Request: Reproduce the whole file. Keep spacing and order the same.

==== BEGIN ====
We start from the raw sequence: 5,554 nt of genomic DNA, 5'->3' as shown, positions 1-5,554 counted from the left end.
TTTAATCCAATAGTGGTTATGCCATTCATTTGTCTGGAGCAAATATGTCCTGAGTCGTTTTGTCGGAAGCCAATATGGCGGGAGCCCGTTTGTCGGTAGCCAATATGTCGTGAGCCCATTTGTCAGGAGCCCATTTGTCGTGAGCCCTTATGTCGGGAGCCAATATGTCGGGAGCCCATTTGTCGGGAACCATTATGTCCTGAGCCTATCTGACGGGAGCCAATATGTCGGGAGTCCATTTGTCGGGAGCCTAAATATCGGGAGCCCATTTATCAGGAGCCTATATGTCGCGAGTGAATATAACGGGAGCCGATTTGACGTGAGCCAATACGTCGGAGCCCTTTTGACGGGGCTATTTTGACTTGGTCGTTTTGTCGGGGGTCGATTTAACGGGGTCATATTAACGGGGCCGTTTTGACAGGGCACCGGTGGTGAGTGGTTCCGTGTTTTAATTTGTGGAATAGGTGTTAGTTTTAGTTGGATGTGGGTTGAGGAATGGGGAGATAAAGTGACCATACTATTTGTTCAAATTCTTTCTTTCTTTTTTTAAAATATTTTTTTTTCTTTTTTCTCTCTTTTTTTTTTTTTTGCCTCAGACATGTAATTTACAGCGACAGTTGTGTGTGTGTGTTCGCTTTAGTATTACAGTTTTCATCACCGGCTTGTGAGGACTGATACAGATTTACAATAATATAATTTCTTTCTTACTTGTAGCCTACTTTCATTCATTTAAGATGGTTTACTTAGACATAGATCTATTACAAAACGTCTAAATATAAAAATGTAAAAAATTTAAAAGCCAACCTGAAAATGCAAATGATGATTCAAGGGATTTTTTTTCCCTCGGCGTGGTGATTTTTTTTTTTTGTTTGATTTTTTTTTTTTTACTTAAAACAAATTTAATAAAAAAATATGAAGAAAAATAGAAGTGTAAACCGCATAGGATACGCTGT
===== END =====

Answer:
We start from the raw sequence: 5,554 nt of genomic DNA, 5'->3' as shown, positions 1-5,554 counted from the left end.
TTTAATCCAATAGTGGTTATGCCATTCATTTGTCTGGAGCAAATATGTCCTGAGTCGTTTTGTCGGAAGCCAATATGGCGGGAGCCCGTTTGTCGGTAGCCAATATGTCGTGAGCCCATTTGTCAGGAGCCCATTTGTCGTGAGCCCTTATGTCGGGAGCCAATATGTCGGGAGCCCATTTGTCGGGAACCATTATGTCCTGAGCCTATCTGACGGGAGCCAATATGTCGGGAGTCCATTTGTCGGGAGCCTAAATATCGGGAGCCCATTTATCAGGAGCCTATATGTCGCGAGTGAATATAACGGGAGCCGATTTGACGTGAGCCAATACGTCGGAGCCCTTTTGACGGGGCTATTTTGACTTGGTCGTTTTGTCGGGGGTCGATTTAACGGGGTCATATTAACGGGGCCGTTTTGACAGGGCACCGGTGGTGAGTGGTTCCGTGTTTTAATTTGTGGAATAGGTGTTAGTTTTAGTTGGATGTGGGTTGAGGAATGGGGAGATAAAGTGACCATACTATTTGTTCAAATTCTTTCTTTCTTTTTTTAAAATATTTTTTTTTCTTTTTTCTCTCTTTTTTTTTTTTTTGCCTCAGACATGTAATTTACAGCGACAGTTGTGTGTGTGTGTTCGCTTTAGTATTACAGTTTTCATCACCGGCTTGTGAGGACTGATACAGATTTACAATAATATAATTTCTTTCTTACTTGTAGCCTACTTTCATTCATTTAAGATGGTTTACTTAGACATAGATCTATTACAAAACGTCTAAATATAAAAATGTAAAAAATTTAAAAGCCAACCTGAAAATGCAAATGATGATTCAAGGGATTTTTTTTCCCTCGGCGTGGTGATTTTTTTTTTTTGTTTGATTTTTTTTTTTTTACTTAAAACAAATTTAATAAAAAAATATGAAGAAAAATAGAAGTGTAAACCGCATAGGATACGCTGT